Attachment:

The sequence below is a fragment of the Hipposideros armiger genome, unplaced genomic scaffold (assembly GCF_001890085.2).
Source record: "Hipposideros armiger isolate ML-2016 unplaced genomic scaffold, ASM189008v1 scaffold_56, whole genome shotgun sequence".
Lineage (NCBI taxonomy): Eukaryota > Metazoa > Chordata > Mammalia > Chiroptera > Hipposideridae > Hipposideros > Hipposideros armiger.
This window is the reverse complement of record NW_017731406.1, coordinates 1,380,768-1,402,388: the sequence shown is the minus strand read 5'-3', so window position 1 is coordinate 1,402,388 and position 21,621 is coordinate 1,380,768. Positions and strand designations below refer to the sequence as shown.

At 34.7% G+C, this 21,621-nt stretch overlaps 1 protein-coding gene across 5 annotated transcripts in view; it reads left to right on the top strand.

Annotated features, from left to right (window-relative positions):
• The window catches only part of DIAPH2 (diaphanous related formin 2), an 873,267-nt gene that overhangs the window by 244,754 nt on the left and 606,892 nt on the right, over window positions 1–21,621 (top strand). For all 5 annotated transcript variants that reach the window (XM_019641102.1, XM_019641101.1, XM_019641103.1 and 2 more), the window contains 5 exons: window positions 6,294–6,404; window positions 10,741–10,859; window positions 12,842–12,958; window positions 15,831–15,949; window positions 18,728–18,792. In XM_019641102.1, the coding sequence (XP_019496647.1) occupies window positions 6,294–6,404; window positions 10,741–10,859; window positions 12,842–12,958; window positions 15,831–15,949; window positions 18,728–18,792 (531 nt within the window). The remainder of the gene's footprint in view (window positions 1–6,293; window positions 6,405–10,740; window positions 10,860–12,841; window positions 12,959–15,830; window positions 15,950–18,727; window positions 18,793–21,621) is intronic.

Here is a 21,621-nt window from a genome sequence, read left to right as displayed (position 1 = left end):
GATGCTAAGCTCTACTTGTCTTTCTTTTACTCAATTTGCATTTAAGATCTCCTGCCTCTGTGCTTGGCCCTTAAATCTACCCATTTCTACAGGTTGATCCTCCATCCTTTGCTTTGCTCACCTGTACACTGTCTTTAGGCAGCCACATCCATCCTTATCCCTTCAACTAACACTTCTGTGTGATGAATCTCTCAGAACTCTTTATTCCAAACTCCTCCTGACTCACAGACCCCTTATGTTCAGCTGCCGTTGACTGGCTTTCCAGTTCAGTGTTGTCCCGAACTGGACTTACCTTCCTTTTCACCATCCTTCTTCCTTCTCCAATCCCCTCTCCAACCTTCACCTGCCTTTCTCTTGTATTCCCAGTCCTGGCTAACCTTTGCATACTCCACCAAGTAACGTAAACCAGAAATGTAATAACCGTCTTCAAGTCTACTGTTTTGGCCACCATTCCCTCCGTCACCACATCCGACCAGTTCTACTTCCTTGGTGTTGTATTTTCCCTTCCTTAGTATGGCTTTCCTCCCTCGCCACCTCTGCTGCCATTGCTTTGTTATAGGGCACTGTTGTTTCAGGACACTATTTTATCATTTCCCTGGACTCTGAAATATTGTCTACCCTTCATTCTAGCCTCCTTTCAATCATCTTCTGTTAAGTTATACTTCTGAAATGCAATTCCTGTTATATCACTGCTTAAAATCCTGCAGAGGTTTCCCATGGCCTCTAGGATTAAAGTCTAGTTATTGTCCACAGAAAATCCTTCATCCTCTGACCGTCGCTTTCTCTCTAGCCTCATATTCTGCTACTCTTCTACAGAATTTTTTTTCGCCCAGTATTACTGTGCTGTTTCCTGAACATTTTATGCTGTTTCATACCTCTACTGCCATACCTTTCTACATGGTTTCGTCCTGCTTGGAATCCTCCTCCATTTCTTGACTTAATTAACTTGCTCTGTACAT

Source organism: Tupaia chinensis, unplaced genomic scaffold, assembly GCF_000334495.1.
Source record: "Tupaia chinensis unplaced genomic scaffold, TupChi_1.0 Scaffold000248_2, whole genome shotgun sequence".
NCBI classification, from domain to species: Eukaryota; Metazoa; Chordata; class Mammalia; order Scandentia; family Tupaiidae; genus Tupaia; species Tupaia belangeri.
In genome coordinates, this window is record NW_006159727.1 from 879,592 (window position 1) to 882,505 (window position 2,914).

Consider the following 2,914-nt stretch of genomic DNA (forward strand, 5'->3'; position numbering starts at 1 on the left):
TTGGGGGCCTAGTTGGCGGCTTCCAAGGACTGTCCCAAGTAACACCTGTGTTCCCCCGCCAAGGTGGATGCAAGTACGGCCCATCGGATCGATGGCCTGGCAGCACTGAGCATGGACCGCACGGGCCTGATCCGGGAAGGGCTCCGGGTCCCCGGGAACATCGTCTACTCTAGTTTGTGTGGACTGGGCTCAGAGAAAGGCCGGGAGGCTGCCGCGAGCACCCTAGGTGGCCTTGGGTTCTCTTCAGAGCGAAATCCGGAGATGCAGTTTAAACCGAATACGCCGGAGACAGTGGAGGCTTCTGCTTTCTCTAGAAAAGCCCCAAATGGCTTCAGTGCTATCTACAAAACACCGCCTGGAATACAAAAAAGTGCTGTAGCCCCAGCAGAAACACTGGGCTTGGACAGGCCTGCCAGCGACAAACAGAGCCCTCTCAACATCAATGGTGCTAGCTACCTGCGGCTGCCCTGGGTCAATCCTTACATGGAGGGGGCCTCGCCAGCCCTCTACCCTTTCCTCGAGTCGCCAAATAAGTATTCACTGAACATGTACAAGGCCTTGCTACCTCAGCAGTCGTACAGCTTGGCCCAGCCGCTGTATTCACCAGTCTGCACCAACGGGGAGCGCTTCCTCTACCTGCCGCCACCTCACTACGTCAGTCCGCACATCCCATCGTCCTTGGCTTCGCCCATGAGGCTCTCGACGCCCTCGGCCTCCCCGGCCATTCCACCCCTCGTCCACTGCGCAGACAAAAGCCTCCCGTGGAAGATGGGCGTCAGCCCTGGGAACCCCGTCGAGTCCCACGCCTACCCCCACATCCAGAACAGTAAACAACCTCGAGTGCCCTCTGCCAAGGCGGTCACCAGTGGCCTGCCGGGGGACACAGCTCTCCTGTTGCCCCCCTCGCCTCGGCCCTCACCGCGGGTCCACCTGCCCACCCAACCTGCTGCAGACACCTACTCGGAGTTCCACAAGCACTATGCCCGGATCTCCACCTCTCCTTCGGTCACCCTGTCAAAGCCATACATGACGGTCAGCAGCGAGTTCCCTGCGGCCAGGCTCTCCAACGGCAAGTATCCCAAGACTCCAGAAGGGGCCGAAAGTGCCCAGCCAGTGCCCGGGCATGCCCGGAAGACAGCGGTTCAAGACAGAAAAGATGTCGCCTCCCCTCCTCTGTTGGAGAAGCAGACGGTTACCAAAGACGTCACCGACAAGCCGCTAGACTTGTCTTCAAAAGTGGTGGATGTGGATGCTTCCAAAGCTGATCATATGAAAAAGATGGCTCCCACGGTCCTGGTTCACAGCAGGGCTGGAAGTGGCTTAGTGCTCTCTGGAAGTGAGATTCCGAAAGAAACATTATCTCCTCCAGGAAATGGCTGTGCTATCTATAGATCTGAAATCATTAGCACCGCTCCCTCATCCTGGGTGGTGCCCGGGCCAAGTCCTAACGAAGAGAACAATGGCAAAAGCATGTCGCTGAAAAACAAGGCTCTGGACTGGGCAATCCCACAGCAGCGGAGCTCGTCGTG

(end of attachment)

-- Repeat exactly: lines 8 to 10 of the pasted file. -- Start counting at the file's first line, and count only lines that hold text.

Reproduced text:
Here is a 21,621-nt window from a genome sequence, read left to right as displayed (position 1 = left end):
GATGCTAAGCTCTACTTGTCTTTCTTTTACTCAATTTGCATTTAAGATCTCCTGCCTCTGTGCTTGGCCCTTAAATCTACCCATTTCTACAGGTTGATCCTCCATCCTTTGCTTTGCTCACCTGTACACTGTCTTTAGGCAGCCACATCCATCCTTATCCCTTCAACTAACACTTCTGTGTGATGAATCTCTCAGAACTCTTTATTCCAAACTCCTCCTGACTCACAGACCCCTTATGTTCAGCTGCCGTTGACTGGCTTTCCAGTTCAGTGTTGTCCCGAACTGGACTTACCTTCCTTTTCACCATCCTTCTTCCTTCTCCAATCCCCTCTCCAACCTTCACCTGCCTTTCTCTTGTATTCCCAGTCCTGGCTAACCTTTGCATACTCCACCAAGTAACGTAAACCAGAAATGTAATAACCGTCTTCAAGTCTACTGTTTTGGCCACCATTCCCTCCGTCACCACATCCGACCAGTTCTACTTCCTTGGTGTTGTATTTTCCCTTCCTTAGTATGGCTTTCCTCCCTCGCCACCTCTGCTGCCATTGCTTTGTTATAGGGCACTGTTGTTTCAGGACACTATTTTATCATTTCCCTGGACTCTGAAATATTGTCTACCCTTCATTCTAGCCTCCTTTCAATCATCTTCTGTTAAGTTATACTTCTGAAATGCAATTCCTGTTATATCACTGCTTAAAATCCTGCAGAGGTTTCCCATGGCCTCTAGGATTAAAGTCTAGTTATTGTCCACAGAAAATCCTTCATCCTCTGACCGTCGCTTTCTCTCTAGCCTCATATTCTGCTACTCTTCTACAGAATTTTTTTTCGCCCAGTATTACTGTGCTGTTTCCTGAACATTTTATGCTGTTTCATACCTCTACTGCCATACCTTTCTACATGGTTTCGTCCTGCTTGGAATCCTCCTCCATTTCTTGACTTAATTAACTTGCTCTGTACAT

Source organism: Tupaia chinensis, unplaced genomic scaffold, assembly GCF_000334495.1.